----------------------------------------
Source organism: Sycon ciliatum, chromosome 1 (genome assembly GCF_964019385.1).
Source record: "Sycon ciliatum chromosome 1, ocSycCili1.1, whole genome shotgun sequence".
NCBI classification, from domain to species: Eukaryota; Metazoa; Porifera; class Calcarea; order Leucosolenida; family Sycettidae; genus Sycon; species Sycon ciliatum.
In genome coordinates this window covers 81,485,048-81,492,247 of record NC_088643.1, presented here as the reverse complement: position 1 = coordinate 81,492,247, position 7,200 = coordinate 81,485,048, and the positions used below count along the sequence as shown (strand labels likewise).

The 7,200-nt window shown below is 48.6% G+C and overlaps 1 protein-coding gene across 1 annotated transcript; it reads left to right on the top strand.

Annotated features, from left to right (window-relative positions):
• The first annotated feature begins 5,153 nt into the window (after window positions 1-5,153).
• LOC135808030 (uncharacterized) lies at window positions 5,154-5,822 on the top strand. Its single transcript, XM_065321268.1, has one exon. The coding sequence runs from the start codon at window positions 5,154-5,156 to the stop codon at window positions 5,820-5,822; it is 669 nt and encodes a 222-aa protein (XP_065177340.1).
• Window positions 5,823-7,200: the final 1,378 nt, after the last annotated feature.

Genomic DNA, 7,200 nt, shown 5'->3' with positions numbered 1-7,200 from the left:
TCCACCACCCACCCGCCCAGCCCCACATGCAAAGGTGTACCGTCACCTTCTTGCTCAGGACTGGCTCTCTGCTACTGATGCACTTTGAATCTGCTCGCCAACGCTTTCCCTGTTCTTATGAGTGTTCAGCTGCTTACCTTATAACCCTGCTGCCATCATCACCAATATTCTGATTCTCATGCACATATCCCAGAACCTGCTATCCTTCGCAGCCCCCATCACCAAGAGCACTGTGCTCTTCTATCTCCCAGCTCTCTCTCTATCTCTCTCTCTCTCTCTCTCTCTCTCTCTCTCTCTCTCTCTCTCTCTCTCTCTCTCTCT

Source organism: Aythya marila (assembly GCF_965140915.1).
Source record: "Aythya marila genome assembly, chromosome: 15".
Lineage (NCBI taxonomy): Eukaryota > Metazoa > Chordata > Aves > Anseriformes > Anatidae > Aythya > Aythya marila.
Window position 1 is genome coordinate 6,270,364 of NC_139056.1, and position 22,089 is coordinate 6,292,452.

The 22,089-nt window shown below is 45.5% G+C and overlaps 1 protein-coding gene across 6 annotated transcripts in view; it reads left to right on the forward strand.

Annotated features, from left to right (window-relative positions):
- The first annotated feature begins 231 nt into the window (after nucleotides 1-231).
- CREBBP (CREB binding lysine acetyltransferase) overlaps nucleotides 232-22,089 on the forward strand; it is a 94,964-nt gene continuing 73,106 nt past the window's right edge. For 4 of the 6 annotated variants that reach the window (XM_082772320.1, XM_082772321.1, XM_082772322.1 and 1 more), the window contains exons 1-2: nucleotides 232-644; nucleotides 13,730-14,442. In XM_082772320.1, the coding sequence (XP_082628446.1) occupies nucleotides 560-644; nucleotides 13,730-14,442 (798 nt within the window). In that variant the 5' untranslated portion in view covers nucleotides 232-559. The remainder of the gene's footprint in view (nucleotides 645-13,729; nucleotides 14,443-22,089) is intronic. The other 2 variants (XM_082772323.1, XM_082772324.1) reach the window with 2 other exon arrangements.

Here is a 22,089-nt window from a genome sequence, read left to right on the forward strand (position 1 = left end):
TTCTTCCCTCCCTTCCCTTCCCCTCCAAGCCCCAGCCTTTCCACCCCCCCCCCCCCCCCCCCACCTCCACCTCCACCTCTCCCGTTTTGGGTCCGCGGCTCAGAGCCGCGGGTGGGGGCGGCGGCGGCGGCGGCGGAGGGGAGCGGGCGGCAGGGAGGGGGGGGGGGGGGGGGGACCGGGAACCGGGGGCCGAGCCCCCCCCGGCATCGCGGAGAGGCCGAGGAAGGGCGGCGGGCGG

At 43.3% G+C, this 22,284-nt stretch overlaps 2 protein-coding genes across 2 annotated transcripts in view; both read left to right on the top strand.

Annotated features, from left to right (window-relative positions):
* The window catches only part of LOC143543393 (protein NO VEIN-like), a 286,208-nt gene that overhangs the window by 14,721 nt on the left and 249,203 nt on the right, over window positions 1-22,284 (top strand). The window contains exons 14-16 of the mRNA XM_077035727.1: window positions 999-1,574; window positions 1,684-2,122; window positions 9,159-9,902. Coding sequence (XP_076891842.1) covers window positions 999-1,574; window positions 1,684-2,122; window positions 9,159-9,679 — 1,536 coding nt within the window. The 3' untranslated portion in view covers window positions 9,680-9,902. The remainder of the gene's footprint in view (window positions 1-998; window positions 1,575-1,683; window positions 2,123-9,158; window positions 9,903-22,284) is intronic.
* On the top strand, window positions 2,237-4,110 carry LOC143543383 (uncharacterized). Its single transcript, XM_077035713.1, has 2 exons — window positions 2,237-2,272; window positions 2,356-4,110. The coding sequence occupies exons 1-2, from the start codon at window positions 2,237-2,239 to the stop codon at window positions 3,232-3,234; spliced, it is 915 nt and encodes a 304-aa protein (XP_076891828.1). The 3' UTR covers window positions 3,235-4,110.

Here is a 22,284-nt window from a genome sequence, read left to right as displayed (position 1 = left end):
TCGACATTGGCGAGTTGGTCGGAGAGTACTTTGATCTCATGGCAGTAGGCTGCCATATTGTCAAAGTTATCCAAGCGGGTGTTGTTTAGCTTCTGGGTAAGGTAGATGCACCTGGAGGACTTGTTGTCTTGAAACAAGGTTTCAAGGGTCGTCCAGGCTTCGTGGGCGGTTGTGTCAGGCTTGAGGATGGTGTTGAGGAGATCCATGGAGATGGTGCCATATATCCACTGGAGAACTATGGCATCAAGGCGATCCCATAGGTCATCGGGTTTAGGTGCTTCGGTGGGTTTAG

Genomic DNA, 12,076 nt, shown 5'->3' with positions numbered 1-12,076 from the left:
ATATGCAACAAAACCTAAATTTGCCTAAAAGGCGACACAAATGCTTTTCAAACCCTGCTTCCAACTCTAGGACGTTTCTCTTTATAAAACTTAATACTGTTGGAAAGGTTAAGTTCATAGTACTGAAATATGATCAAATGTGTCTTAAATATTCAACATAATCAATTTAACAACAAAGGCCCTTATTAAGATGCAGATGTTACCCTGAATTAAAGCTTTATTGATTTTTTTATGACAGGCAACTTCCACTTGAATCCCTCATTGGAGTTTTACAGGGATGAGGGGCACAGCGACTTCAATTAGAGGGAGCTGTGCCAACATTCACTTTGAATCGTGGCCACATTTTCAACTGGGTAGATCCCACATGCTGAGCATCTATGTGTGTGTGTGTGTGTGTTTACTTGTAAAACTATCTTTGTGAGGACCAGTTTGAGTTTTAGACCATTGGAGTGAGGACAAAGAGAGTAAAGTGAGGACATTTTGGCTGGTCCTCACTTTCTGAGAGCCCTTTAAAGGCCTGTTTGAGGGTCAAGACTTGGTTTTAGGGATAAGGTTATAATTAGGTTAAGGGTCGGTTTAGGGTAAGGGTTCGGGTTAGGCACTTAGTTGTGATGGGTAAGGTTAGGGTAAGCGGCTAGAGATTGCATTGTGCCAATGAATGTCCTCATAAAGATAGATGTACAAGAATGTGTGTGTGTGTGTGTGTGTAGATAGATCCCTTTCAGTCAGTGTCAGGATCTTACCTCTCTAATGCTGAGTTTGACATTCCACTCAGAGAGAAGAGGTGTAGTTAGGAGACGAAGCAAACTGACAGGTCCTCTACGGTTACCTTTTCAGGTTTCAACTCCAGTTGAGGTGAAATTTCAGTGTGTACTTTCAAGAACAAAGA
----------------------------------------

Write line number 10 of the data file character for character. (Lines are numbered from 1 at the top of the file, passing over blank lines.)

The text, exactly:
Genomic DNA, 7,200 nt, shown 5'->3' with positions numbered 1-7,200 from the left: